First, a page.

1. Radio with 10 speakers, 700 watts, and an amplifier. It was nicer than the BMX X5 standard radio and made me realize I’d have to order the premium sound package on the X5 if I was to go that route.
2. Remote start. Not an option on the X5 and would pay dividends for my wife who could remote start the vehicle from her office before walking out into the parking lot. It’s a wash for me as the walk through the skyway into the garage wouldn’t facilitate a clear shot for the remote start.
3. Auto cruise control. At $2,400 in the X5 it’s not something I could afford to add but something I’d want.
4. Cooled seats. The BMW could get this but then I’d need all tan or all black. I really like a dark interior with light seats which isn’t possible in the X5 so I’d have to forgo this option.
5. The air lift suspension is really neat, but besides snow and sport mode, I’d never really need it.
6. Leather on the dash. I know it’s an option on the X5 but it’s really too costly to add.
Gas mileage with the V8 is painful at 14 city and 19 highway. I have that mileage now in my 5.4 V8 F150 and I was hoping to improve it. I can, significantly, in either BMW. But that doesn’t mean I should just head that route. I can buy a lot of gas for $18k.


Competitive Advantage Summary:
BMW…
Pro
1. Fit, finish and style…Features feel “cohesive” inside
2. Much better navigation and screen
3. Torque and gas mileage of the diesel
4. Sporty driving experience
5. Seat comfort
6. 4 years paid maintenance (going to value that at $500 per year for a total of $2k)
7. Proximity lights on door handles and mirrors
8. Side mirrors auto dim for lights at night
9. Top view
10. Dealership experience
Con
1. Price
2. Very heavy steering in parking lots
3. Diesel is a little louder than the Jeep V8, and the inline 6 may not be powerful enough to be a comfortable tow vehicle for the 5,000lb boat once a week for 5-6 months
4. No remote start
5. Mine as well not have auto cruise control or cooled seats available
6. Repairs/maintenance out of warranty will be more expensive
7. Hand proximity sensor is a pain to use when locking the vehicle

Jeep…
Pro
1. Price for the feature set (pano roof, auto cruise, remote start, heat/cool seats, heat steering wheel, reverse camera, auto up/down windows, rain sensing wipers, auto high beams)
2. Has remote start
3. 20” rims with all season tires
4. 7,200lb towing capacity vs. the BMW 6,000lb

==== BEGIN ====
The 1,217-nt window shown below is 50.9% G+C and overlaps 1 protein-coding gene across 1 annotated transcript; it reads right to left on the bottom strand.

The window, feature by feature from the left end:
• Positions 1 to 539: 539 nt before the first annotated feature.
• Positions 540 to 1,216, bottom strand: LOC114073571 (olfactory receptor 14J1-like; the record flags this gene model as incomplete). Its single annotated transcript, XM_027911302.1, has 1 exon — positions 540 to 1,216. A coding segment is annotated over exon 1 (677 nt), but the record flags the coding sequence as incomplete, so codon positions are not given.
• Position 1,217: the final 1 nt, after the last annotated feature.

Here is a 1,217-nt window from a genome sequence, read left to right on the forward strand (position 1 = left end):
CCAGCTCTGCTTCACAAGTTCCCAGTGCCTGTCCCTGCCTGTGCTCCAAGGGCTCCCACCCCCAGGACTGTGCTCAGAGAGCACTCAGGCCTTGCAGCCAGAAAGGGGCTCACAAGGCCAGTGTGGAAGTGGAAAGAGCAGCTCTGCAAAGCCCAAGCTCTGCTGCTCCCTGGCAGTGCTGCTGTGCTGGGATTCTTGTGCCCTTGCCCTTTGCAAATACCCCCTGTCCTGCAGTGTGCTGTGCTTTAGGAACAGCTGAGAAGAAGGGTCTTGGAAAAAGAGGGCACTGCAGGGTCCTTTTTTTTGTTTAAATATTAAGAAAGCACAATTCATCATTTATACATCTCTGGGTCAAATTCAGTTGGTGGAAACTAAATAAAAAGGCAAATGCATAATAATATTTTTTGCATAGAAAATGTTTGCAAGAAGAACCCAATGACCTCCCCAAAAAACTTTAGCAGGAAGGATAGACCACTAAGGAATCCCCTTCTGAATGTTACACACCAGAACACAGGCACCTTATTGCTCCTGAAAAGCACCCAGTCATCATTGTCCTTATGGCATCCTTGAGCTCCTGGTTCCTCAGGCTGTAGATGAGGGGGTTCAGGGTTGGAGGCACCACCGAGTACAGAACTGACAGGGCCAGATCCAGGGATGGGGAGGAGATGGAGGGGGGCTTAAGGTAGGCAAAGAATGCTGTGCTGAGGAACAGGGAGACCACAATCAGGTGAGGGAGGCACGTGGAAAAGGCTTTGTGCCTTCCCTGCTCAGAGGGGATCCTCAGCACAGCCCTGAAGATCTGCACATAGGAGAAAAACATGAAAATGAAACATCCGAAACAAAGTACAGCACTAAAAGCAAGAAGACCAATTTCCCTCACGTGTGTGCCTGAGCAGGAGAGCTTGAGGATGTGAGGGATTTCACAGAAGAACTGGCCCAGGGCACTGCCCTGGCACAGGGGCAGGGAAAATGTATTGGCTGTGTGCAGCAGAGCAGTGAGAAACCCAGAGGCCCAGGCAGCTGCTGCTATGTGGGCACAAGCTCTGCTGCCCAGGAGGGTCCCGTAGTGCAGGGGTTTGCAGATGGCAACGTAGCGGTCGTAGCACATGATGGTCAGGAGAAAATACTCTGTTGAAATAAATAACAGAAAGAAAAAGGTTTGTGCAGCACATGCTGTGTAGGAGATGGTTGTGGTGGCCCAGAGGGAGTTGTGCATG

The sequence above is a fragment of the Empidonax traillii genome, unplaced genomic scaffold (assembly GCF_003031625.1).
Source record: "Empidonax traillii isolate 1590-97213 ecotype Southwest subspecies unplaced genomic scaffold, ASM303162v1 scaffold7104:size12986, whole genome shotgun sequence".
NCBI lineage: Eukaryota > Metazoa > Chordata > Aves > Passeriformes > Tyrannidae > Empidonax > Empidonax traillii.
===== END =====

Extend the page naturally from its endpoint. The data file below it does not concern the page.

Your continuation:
5. Has 4 pin wiring harness connection that won’t require an adapter like the BMW
6. V8 torque near the diesel (395 vs. 425) but less diesel noise and more responsive from a dead stop
7. Tailgate is all one piece
8. Hands free access into vehicle is easy to use with buttons and hand proximity sensor
Con
1. Don’t like the navigation or the screen
2. V8 gas mileage
3. Seats are not all that comfortable
4. More hard plastic than BMW
5. Side mirrors don’t dim at night
6. Dealership experience

Coming soon….option/initial purchase price/4 year TCO analysis

Last edited by F150 Duke; 02-21-2011 at 06:53 PM.
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Old 02-21-2011, 07:43 PM
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Nice summation. The last JGC I drove was an '06. It was Ok but I chose an X3 over it at the time.

The down side to BMWs is the costly options. The packages help some but...

The cure for the heavy steering is "Active Steering", another pricey option but it might be worth it, especially when maneuvering while towing.

A guess on the load leveling suspension for the X5 is as part of the Sport Activity or M Sport but that is a pure guess....
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Old 02-21-2011, 07:54 PM
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Pretty detailed writeup!

Two quick comments on the BMWs:

They are both inline six engines. One is diesel, one is gasoline.

Both models will gain power and loosen up over time. If either had 5000 miles or so on it, then that is about what it will be like when broken in. Sometimes a brand new engine can feel pretty tight with these vehicles.
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Old 02-21-2011, 08:31 PM
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Impressive write-up! I am biased since I own the X 35d, but I did test drive the 35i and the 50i. Both were great, but with the incentives, the 35d was hard to pass up and I love the torque! Whatever you choose, I am sure you will be happy! Good luck!
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Old 02-21-2011, 09:22 PM
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Duke,

I'm not surprised by your detailed write up ~ excellent as usual! And I share many of your viewpoints about the X5d.

Just a couple of additional thoughts
Interior Color Contrast - If I understood you correctly, you can have your cake and eat it too. The Oyster color offers white seating surfaces while the doors, carpeting and back of the seats are black. I'm not 100% sure, but it may also be true with the Cinnamon color too (I'm certain on the Oyster).
Diesel Noise - With the radio off and no one talking in the car, I can detect engine noise at idle, but only just barely. If I'm running the radio (and not as loud as the Jeep dealership), you just can't tell. And it's undetectible while moving